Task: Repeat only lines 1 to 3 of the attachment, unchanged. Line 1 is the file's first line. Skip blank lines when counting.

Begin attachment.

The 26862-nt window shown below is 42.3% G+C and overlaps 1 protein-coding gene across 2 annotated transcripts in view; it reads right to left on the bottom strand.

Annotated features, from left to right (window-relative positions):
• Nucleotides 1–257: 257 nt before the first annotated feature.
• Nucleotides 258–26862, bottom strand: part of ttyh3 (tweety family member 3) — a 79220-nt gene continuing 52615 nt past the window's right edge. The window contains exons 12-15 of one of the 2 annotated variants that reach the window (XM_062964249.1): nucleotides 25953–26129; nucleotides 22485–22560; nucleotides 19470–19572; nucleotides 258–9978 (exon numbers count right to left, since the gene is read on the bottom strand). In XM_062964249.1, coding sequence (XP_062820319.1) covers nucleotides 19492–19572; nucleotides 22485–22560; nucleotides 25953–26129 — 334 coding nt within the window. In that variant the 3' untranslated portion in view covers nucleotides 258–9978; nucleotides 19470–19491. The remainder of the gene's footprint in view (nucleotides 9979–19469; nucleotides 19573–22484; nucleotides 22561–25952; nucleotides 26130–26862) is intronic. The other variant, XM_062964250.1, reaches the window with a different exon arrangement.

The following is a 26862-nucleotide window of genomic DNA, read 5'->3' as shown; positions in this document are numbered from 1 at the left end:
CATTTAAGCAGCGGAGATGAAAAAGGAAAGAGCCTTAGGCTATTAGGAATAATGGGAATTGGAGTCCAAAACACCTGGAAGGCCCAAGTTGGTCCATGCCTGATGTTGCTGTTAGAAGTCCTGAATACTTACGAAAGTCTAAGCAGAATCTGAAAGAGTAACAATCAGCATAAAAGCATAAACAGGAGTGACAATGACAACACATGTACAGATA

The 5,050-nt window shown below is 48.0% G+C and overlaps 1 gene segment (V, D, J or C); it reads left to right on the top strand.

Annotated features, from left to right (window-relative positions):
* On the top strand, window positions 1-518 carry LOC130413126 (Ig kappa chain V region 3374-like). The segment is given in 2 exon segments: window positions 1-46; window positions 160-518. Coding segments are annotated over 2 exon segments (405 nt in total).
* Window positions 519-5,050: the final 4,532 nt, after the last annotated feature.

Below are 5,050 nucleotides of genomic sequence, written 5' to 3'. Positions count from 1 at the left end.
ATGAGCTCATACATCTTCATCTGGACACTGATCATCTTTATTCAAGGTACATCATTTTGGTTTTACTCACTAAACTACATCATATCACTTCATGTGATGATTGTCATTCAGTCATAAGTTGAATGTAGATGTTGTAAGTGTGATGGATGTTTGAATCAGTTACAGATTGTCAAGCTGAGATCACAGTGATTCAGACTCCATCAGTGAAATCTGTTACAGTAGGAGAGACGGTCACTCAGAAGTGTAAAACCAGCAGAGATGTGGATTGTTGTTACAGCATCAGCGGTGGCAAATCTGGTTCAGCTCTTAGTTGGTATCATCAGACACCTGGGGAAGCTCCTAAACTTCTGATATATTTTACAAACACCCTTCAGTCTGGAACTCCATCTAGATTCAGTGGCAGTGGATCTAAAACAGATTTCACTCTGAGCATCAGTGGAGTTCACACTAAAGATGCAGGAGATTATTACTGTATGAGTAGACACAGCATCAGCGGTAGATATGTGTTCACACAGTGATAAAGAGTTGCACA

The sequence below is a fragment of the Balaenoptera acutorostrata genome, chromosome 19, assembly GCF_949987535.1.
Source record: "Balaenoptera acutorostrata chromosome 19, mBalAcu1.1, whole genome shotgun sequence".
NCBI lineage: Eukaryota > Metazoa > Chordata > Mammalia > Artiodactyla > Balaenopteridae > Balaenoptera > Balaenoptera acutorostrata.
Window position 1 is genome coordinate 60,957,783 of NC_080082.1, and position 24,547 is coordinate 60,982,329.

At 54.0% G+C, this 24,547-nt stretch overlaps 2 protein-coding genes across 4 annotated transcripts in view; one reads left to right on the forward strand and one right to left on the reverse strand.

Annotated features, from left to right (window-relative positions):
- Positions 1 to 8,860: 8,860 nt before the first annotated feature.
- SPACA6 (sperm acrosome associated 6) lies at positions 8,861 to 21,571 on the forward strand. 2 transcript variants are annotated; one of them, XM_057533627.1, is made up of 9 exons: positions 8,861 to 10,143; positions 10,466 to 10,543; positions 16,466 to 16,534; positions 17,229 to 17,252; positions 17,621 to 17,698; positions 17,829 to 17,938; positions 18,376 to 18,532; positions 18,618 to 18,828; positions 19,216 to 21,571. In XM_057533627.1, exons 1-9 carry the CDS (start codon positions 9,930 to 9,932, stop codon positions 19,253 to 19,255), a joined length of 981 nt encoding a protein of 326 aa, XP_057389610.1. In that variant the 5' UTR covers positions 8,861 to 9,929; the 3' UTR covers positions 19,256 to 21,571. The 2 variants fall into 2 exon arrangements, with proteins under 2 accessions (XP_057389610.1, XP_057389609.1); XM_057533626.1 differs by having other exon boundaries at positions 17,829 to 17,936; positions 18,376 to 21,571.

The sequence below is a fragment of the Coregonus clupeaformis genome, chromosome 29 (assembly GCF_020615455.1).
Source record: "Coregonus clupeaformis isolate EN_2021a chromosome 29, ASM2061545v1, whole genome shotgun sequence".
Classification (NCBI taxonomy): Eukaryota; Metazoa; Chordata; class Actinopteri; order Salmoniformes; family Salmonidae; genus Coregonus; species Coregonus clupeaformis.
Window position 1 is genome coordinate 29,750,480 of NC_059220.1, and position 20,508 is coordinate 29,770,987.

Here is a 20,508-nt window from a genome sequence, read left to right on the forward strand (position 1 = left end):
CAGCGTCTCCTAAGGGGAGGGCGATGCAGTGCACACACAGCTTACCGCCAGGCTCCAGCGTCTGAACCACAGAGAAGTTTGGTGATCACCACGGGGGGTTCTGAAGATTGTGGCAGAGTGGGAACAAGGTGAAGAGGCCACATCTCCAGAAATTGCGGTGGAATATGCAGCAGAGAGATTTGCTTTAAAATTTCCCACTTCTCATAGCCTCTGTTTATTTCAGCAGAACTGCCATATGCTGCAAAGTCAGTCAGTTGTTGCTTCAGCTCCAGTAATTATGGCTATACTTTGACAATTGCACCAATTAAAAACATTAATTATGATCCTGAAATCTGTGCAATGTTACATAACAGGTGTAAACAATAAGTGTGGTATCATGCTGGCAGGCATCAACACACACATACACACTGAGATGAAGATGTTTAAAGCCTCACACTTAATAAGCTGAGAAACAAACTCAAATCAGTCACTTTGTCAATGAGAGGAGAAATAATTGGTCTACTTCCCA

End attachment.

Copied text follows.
The 26862-nt window shown below is 42.3% G+C and overlaps 1 protein-coding gene across 2 annotated transcripts in view; it reads right to left on the bottom strand.

Annotated features, from left to right (window-relative positions):
• Nucleotides 1–257: 257 nt before the first annotated feature.